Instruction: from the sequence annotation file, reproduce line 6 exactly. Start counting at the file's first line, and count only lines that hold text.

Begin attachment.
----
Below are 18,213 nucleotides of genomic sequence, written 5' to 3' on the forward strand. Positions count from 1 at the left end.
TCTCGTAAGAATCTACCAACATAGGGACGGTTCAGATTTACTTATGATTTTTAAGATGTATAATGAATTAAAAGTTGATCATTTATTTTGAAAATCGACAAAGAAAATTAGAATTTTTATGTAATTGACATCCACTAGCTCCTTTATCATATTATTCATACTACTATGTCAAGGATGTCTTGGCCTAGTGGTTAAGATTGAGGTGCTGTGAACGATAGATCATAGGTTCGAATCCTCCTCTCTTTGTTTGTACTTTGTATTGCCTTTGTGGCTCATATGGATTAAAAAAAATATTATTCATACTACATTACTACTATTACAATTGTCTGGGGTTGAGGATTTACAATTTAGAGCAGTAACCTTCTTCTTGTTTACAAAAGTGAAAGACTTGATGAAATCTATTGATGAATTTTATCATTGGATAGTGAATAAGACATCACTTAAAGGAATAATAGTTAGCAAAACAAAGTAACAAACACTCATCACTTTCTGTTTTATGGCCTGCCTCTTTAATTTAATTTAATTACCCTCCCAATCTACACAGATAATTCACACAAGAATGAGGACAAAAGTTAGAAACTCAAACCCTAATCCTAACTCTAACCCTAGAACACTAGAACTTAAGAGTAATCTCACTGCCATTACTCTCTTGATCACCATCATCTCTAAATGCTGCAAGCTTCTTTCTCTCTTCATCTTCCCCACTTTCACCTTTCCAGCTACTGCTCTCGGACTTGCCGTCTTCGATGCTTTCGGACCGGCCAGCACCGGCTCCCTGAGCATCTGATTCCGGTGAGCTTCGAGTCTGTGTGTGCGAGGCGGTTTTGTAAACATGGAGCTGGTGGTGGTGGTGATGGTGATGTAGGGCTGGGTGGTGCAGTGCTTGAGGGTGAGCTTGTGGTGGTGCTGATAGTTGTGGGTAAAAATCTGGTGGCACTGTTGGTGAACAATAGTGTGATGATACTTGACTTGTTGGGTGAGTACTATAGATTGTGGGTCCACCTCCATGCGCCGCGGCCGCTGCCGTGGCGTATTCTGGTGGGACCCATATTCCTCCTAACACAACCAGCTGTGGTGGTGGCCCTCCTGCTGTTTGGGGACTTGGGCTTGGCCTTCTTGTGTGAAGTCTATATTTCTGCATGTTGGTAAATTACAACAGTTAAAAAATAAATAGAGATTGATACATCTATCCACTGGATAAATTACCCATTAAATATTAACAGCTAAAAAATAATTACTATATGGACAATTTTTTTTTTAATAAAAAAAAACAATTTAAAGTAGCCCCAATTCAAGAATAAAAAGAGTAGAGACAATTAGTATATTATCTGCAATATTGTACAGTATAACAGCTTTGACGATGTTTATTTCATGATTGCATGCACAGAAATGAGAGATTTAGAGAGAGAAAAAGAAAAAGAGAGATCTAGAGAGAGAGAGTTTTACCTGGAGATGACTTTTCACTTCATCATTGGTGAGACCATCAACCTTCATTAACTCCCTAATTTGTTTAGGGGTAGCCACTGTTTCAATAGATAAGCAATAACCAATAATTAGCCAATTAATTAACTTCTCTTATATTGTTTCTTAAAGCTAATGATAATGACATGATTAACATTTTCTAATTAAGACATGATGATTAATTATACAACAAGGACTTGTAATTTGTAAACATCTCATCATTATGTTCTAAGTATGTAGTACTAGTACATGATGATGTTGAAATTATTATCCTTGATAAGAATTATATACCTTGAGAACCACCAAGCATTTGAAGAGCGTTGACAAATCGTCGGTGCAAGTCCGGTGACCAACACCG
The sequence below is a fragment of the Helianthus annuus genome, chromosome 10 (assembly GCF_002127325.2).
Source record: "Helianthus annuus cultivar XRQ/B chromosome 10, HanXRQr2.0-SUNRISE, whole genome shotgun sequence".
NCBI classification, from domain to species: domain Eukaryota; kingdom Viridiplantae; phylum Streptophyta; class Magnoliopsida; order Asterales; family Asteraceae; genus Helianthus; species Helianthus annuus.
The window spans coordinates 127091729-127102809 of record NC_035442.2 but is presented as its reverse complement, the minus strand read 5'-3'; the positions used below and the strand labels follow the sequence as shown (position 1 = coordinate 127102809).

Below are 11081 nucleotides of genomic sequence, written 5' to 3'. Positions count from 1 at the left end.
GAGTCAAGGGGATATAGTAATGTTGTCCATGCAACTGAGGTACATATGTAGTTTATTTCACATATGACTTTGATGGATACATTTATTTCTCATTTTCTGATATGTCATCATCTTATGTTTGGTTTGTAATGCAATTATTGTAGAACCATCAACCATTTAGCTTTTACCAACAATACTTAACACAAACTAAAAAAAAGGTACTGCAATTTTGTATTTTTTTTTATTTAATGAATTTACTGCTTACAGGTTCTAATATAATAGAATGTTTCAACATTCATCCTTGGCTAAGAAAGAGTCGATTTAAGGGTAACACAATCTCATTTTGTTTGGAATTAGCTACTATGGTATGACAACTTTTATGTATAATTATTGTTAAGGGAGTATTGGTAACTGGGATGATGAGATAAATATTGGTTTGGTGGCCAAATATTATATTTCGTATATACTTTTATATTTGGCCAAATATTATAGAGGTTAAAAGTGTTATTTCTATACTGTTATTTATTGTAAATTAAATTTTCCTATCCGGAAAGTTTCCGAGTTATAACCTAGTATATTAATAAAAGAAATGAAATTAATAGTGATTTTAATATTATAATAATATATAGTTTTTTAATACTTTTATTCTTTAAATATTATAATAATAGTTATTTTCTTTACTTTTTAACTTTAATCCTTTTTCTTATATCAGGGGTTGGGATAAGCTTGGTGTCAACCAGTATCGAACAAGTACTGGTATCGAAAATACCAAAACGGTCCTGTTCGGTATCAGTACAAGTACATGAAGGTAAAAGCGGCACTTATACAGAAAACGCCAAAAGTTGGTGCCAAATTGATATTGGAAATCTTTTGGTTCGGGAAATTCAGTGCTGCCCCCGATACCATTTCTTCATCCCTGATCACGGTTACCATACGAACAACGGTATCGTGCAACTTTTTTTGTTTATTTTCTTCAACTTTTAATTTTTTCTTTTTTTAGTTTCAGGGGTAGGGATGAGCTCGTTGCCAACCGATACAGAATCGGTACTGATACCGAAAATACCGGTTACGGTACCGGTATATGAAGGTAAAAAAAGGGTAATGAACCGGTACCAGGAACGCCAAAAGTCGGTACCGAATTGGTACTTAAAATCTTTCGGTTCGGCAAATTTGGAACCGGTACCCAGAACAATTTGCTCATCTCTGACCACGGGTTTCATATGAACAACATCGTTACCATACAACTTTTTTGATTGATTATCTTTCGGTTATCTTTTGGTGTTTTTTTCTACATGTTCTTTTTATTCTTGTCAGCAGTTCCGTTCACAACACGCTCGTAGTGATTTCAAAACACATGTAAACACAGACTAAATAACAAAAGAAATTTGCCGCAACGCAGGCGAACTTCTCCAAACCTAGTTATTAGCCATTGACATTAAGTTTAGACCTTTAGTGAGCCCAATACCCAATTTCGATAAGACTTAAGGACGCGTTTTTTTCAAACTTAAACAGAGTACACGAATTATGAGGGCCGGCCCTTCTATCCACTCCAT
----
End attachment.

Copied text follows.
The window spans coordinates 127091729-127102809 of record NC_035442.2 but is presented as its reverse complement, the minus strand read 5'-3'; the positions used below and the strand labels follow the sequence as shown (position 1 = coordinate 127102809).